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    (Original post by champ_mc99)
    I remember William LC stating some tiny fraction of a number representing the chance of unguided evolution happening to 'produce' man. I think it was a debate with Hitchens.
    William Lane Craig deals in philosophy/religious apologetics, he has no science, so he is probably quoting. Of course it is easy to find scientists who will pooh pooh these kind of things. If you are going to believe what non-scientist/mathematician say about the universe then you are just regurgitating the apologetics. We have no way of determining how long it would take for an intelligent species to evolve. You are probably talking about probabilities of an uncreated universe, and we are then in the realms of philosophy not science.
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    (Original post by dozyrosie)
    William Lane Craig deals in philosophy/religious apologetics, he has no science, so he is probably quoting. Of course it is easy to find scientists who will pooh pooh these kind of things. If you are going to believe what non-scientist/mathematician say about the universe then you are just regurgitating the apologetics. We have no way of determining how long it would take for an intelligent species to evolve. You are probably talking about probabilities of an uncreated universe, and we are then in the realms of philosophy not science.
    I think he is talking about times when Craig alludes to the sheer improbability of a protein assembly naturally by random chance (mostly I think he is talking in terms of the origin of life but it think he tries to make the point for random mutation too). You look for citations and you realise its from Stephen Meyer He should leave that crowd alone rather than try to balance a fine line between the two sides.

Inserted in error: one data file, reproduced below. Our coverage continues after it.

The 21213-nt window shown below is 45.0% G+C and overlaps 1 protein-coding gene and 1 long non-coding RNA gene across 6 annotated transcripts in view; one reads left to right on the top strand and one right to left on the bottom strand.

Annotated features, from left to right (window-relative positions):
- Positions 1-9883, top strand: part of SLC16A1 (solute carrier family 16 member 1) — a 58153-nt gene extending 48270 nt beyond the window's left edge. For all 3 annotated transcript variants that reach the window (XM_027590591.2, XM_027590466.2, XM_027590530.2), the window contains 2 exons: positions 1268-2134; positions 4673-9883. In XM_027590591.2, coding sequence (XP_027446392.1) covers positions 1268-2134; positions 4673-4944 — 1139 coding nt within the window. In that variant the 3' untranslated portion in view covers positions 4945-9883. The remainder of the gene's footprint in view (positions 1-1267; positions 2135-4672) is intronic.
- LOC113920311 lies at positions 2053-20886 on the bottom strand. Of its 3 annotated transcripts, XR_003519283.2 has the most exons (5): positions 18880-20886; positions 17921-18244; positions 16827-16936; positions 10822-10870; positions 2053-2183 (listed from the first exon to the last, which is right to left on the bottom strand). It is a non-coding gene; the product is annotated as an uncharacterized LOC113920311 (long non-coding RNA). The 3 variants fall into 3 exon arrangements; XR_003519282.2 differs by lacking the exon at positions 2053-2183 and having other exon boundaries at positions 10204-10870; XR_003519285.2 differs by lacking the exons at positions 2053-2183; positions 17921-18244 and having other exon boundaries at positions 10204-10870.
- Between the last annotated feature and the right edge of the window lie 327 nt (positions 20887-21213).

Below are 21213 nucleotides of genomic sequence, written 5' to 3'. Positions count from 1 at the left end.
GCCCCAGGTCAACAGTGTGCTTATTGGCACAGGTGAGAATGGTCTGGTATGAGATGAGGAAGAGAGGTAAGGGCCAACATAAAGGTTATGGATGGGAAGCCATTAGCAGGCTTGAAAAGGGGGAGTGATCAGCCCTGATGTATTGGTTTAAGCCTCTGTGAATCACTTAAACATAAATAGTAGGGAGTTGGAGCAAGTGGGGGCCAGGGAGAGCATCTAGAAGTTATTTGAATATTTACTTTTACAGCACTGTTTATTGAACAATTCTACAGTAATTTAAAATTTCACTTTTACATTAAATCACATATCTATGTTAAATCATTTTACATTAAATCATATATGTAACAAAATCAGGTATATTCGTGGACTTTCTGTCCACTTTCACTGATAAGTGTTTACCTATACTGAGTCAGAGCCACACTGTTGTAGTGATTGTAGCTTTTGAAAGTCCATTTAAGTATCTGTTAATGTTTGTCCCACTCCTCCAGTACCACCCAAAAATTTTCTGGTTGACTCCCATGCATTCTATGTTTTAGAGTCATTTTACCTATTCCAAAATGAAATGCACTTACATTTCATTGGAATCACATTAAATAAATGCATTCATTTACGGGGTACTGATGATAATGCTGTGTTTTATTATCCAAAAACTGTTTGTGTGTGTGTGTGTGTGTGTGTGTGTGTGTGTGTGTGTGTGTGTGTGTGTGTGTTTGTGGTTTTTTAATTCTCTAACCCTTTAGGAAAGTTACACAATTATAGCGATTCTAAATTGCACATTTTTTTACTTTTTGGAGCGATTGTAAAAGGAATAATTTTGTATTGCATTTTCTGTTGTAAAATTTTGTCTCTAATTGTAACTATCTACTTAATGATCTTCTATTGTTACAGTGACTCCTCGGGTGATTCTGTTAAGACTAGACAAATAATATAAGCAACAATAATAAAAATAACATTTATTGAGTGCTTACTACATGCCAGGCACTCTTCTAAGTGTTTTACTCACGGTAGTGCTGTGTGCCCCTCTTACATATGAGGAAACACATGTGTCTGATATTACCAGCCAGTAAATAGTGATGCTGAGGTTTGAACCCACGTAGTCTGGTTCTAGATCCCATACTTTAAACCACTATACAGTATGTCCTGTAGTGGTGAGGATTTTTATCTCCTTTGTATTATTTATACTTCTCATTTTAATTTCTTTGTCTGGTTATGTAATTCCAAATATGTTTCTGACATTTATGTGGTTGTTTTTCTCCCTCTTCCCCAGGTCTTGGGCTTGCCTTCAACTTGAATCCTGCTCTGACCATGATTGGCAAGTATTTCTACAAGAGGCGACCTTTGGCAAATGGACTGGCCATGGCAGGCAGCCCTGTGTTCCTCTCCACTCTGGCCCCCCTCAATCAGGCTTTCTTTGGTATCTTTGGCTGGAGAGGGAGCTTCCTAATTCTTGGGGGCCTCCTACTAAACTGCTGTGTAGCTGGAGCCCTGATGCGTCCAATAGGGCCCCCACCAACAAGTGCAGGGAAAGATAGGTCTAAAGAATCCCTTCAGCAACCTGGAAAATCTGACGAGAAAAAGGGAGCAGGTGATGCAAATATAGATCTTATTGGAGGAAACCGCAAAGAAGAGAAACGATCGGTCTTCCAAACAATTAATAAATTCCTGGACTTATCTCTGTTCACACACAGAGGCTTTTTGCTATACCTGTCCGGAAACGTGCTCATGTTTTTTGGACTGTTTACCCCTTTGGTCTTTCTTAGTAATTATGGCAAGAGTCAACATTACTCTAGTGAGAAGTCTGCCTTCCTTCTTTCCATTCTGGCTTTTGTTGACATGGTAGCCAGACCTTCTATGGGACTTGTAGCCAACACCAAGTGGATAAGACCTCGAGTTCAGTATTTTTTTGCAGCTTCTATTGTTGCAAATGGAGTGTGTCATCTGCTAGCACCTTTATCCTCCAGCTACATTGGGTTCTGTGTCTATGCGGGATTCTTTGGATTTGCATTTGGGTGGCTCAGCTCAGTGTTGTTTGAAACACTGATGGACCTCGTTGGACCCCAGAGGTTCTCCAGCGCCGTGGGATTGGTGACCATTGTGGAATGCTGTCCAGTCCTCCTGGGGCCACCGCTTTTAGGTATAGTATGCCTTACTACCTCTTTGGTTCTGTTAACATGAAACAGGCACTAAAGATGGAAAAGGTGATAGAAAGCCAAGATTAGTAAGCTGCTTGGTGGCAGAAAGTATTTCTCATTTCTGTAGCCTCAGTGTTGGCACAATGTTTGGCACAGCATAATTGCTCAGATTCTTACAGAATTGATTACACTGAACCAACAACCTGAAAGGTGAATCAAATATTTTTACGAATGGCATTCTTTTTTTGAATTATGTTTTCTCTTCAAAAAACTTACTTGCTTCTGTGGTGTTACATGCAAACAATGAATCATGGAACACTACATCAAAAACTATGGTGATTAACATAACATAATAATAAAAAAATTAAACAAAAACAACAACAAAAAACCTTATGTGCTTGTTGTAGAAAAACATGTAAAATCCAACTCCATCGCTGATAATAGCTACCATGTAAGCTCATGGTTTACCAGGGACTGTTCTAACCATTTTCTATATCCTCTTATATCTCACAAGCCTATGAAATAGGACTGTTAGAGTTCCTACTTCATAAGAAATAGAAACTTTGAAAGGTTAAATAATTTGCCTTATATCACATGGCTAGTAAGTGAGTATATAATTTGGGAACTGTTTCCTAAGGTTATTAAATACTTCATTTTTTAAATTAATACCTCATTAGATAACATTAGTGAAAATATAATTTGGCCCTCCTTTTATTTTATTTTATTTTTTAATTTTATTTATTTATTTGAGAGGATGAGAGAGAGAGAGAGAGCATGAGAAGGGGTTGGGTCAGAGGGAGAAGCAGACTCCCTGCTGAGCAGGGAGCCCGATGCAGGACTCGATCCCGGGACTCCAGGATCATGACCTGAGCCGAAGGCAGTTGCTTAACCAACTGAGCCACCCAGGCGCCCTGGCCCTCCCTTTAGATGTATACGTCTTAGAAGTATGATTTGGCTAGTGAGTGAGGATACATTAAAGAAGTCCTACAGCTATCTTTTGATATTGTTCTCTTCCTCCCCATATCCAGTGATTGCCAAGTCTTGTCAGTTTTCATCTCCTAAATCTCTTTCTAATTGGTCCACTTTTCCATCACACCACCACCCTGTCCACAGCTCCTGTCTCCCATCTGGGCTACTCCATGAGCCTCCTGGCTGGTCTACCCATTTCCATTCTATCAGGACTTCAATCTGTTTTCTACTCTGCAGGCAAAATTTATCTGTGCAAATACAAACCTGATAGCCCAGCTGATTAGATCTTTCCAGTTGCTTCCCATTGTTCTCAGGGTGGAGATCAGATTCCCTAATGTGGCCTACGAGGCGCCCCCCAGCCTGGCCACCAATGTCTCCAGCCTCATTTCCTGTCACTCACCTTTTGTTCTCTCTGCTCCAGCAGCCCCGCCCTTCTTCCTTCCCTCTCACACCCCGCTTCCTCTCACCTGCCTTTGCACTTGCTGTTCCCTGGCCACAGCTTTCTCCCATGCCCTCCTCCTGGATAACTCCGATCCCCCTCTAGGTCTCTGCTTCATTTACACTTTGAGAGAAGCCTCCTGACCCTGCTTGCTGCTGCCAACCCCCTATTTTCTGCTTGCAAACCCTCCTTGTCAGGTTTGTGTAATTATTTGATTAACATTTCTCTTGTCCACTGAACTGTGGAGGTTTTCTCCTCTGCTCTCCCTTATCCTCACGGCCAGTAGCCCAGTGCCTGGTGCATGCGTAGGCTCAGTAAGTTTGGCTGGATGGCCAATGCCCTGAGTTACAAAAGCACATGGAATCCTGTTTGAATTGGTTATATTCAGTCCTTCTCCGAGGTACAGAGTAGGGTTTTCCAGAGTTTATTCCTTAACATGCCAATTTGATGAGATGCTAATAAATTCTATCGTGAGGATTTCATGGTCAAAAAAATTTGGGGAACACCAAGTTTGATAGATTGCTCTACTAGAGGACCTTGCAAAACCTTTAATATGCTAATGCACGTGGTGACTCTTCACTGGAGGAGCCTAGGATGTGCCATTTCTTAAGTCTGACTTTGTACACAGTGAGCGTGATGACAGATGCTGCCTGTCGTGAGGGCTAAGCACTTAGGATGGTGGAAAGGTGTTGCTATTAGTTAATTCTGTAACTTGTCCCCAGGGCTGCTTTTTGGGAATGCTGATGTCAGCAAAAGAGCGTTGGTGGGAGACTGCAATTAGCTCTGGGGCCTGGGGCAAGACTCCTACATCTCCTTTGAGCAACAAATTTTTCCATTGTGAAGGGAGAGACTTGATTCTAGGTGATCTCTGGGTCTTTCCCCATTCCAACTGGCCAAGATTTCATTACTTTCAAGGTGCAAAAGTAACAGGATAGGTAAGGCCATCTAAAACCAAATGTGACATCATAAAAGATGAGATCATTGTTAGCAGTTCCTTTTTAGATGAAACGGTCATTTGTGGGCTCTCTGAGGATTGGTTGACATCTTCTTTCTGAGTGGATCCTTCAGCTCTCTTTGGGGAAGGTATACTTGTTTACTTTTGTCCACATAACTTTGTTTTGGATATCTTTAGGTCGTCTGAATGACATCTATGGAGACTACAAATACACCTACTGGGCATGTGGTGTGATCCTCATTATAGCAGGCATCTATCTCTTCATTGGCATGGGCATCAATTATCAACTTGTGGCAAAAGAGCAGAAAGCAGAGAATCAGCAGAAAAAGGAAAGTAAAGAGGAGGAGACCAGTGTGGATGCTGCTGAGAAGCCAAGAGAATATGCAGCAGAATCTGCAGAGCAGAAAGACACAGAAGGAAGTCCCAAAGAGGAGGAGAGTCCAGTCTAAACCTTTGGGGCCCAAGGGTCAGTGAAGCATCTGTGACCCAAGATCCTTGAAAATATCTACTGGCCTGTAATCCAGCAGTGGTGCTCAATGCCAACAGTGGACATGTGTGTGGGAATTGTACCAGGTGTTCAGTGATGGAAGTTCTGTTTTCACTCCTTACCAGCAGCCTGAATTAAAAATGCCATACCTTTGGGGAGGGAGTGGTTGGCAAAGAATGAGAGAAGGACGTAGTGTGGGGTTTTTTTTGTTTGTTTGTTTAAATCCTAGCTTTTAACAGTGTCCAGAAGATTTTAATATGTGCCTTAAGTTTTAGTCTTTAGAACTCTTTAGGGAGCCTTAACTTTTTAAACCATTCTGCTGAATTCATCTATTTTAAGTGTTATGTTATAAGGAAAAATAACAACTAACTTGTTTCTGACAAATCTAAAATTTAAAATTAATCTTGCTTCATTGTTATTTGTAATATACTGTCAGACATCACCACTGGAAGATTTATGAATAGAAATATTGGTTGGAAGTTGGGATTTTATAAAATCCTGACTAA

The typical creationist spiel tends to go something like this:
    'If we assume 10^30 life forms with a fast replication rate of 30 minutes and a huge genome with a very high mutation rate over a period of 10 billion years, an extreme upper limit for the total number of mutations for all of life’s history would be around 10^43. Unfortunately, a protein domain such as Ribosomal S7 would require a minimum average of 10^100 trials, about 10^57 trials more than the entire theoretical history of life could provide – and this is only for one domain. Forget about ‘finding’ an average sized protein, not to mention thousands.'

    winteryknight.com/2015/07/30/new-software-calculates-the-probability-of-generating-functional-proteins-by-chance


    Unsurprisingly its not kidding anyone.
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    (Original post by Galadrielll)
    The arrogance of atheists knows no bounds. How are you going to contradict creationism when there is just so much evidence for it.
    There's no evidence for it.